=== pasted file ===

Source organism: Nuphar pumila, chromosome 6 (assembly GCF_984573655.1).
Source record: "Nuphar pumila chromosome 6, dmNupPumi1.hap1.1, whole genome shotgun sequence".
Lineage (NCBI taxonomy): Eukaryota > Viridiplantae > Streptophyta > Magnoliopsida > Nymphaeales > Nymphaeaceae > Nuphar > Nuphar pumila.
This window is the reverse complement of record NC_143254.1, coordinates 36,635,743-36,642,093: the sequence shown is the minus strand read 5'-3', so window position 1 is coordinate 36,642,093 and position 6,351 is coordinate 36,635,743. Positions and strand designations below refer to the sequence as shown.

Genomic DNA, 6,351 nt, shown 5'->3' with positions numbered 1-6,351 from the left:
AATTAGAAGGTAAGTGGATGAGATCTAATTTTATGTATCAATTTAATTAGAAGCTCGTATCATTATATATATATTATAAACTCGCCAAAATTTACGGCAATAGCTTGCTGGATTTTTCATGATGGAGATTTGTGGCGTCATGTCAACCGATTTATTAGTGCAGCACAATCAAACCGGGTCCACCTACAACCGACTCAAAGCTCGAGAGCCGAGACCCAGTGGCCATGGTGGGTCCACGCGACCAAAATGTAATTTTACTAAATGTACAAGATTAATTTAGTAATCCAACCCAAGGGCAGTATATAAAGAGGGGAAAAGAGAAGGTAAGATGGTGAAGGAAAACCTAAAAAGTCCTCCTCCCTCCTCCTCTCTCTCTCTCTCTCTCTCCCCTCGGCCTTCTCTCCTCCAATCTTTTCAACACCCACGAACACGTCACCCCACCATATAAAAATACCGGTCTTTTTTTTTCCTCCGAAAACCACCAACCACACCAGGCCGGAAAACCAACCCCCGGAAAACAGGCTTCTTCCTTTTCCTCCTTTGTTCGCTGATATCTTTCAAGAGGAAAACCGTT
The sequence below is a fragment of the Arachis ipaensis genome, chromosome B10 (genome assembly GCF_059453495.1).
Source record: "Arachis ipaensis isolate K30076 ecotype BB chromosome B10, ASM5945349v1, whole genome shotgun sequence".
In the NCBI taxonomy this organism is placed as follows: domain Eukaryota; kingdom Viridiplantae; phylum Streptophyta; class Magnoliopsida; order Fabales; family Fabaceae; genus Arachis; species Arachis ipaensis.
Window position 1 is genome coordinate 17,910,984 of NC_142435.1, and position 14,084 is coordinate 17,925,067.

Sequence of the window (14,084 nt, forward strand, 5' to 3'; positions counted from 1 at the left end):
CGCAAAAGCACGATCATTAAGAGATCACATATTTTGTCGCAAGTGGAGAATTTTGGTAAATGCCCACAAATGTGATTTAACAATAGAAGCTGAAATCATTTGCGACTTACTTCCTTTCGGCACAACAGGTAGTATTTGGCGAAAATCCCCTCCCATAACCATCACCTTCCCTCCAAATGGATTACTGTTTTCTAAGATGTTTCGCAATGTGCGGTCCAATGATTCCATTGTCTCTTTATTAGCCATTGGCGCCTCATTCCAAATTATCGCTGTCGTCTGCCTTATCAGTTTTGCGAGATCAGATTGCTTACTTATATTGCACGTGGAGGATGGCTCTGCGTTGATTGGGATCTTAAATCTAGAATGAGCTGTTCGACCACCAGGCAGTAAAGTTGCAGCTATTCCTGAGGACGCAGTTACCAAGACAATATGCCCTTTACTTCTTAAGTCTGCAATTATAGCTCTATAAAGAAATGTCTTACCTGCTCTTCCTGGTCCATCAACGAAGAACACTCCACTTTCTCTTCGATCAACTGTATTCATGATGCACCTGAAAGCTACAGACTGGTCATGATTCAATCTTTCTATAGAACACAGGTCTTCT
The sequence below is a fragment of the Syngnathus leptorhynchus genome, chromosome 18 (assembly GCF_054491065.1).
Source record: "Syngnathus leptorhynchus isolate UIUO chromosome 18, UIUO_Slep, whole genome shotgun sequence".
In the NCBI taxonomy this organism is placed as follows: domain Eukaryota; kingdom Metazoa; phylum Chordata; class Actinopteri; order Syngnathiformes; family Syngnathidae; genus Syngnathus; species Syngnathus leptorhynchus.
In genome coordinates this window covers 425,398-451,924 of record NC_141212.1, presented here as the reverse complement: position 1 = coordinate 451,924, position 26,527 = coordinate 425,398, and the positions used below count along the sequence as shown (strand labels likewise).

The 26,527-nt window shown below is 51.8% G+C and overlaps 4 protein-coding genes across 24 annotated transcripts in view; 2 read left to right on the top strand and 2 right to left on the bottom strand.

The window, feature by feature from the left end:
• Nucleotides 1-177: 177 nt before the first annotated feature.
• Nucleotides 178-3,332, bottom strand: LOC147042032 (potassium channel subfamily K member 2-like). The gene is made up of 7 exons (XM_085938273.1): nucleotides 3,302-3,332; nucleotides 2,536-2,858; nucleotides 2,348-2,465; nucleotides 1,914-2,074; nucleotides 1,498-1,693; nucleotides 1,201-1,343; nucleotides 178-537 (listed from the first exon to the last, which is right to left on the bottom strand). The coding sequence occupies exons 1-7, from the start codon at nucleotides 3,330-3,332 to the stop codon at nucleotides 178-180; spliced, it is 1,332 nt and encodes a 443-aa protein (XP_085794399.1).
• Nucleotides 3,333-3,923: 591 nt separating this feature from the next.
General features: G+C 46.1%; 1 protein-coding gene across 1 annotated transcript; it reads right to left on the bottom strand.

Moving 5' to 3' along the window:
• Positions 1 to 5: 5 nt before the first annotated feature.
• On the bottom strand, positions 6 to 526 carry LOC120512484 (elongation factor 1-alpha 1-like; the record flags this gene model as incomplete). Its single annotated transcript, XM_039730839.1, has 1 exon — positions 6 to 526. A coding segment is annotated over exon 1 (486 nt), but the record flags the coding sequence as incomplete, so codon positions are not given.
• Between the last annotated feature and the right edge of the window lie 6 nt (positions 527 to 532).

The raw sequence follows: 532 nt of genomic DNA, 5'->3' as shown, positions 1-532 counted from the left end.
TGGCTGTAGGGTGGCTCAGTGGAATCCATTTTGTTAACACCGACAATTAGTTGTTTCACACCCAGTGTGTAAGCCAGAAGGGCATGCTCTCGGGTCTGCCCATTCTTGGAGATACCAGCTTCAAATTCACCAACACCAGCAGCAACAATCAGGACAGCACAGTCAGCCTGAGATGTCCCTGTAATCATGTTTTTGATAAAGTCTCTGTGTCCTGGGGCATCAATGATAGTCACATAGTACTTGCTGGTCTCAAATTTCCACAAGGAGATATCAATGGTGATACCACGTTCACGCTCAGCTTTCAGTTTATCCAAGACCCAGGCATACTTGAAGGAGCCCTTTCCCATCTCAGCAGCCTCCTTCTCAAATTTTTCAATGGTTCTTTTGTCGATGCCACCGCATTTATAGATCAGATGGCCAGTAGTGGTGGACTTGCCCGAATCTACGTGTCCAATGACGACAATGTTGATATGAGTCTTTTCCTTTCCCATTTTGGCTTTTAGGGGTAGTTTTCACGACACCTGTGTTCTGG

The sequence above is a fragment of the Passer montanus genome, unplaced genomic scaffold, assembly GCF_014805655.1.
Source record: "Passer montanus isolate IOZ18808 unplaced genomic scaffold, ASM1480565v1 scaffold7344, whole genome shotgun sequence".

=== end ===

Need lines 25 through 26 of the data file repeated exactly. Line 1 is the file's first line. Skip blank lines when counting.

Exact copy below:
• On the bottom strand, positions 6 to 526 carry LOC120512484 (elongation factor 1-alpha 1-like; the record flags this gene model as incomplete). Its single annotated transcript, XM_039730839.1, has 1 exon — positions 6 to 526. A coding segment is annotated over exon 1 (486 nt), but the record flags the coding sequence as incomplete, so codon positions are not given.
• Between the last annotated feature and the right edge of the window lie 6 nt (positions 527 to 532).